3. If travel is important to me, am I able to get around? The commute between the city and your assigned pueblo, can be one of the most stressful parts of teaching in Spain. It’s important to know exactly what your options are, so do your research! Remember that even though you are focused on all the great weekend trips you can manage, you do still have to show up at work and do your job. In both cities, teachers should take advantage of the public transportation system – buses, trains, and bike rental systems can easily get teachers where they need to go. In Seville, the airline connections are plentiful, so teachers will also be able to get out and explore Europe during free weekends.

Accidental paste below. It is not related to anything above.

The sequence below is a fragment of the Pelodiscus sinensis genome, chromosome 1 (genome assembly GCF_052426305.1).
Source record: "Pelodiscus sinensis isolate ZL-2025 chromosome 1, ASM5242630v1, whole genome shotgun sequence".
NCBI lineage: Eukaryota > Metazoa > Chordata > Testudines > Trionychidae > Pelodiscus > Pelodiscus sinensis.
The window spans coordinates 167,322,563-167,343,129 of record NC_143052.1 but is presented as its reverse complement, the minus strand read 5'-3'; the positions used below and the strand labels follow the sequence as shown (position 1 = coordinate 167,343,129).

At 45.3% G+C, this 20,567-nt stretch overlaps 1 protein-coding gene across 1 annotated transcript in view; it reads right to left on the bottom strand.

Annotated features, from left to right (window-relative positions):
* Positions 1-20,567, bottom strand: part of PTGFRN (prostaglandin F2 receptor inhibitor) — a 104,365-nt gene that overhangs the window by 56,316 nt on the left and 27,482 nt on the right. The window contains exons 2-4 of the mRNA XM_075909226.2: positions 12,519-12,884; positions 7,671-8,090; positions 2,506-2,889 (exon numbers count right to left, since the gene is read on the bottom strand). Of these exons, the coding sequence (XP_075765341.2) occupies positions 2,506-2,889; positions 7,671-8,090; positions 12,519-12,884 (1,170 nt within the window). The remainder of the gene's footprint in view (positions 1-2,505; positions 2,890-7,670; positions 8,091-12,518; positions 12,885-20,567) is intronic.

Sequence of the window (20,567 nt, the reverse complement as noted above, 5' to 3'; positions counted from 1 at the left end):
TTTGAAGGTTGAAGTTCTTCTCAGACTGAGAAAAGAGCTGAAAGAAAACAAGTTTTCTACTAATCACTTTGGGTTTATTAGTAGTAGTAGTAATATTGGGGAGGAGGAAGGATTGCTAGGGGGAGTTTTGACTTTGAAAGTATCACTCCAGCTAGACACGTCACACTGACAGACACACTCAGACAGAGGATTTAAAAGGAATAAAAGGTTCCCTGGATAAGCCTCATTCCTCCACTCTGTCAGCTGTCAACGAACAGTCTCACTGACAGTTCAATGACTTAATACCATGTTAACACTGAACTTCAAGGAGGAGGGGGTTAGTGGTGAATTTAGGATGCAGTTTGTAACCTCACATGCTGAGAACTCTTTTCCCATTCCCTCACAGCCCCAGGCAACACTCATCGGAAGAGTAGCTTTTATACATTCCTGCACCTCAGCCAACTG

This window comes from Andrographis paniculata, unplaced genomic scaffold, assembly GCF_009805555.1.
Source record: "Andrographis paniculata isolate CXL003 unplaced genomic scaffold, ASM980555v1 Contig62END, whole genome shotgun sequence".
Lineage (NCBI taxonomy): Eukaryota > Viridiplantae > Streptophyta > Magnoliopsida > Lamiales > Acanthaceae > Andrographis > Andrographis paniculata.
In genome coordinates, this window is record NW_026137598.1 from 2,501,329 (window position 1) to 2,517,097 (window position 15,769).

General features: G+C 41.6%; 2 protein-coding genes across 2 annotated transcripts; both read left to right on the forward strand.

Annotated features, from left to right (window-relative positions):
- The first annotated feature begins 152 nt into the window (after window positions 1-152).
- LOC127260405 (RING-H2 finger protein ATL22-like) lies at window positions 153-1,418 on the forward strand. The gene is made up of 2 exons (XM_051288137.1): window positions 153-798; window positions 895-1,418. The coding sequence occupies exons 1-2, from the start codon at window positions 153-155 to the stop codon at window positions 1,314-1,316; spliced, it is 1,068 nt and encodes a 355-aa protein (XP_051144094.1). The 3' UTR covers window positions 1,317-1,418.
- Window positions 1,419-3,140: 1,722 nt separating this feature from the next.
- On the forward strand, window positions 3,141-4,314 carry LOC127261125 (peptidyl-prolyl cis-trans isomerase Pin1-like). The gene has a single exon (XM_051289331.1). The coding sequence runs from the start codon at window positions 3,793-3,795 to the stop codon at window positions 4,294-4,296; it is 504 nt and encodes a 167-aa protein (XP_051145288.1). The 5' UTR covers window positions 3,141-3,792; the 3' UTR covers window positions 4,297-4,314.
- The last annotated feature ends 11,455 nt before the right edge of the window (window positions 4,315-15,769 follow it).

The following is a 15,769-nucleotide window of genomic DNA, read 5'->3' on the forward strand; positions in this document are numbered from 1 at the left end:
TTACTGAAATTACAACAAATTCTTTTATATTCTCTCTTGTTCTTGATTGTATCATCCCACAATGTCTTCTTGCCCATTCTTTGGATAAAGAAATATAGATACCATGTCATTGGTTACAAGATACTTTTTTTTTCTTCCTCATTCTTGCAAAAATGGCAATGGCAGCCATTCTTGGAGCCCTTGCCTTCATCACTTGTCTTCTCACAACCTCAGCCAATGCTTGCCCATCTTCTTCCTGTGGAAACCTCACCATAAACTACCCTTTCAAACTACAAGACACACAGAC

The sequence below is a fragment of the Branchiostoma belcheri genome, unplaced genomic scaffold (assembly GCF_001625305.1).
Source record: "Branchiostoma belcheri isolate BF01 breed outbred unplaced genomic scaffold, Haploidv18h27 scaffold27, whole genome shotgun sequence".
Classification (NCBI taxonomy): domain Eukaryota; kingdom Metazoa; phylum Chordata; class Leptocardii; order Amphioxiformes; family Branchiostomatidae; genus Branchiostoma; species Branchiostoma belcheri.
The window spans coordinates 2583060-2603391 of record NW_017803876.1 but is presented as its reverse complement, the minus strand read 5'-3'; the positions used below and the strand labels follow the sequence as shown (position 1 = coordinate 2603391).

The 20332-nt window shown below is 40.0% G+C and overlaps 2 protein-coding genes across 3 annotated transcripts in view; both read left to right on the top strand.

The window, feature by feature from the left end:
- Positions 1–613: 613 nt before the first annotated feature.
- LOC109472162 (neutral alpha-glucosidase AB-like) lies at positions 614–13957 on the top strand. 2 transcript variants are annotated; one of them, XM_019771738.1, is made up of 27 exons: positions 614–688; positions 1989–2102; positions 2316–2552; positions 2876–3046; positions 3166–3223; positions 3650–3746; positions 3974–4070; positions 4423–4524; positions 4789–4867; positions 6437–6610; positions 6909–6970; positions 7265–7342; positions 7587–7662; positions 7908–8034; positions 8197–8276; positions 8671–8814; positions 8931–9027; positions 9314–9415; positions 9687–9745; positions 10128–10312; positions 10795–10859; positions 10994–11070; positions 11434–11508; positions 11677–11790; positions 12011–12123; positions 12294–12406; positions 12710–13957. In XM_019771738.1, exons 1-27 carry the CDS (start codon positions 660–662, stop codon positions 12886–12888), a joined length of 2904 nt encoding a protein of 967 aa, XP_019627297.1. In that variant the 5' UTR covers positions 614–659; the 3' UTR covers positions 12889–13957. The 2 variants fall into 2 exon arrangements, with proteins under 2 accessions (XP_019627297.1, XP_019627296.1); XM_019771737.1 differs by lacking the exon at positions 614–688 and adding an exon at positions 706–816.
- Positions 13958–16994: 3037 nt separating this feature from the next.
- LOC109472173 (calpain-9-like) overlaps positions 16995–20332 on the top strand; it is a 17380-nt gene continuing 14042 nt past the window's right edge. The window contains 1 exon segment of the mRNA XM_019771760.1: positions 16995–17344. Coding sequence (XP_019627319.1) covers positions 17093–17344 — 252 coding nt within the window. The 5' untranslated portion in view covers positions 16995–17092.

4. If Spanish speaking, do I want to or will I have access to language immersion opportunities? In a traditional region like Andalucía, the answer is a resounding yes! But you may still have to seek these opportunities out. The amount of English-speaking travelers in the center of Seville is quite high, but because the city is so large it can be easy to find an area where you can speak Spanish. For example, rather than spending time solely in the Centro, you can head to neighborhoods like Triana and fill your ears with Spanish. Focus your down time on an intercambio with locals over coffee rather than a bar full of Americans watching an NFL broadcast.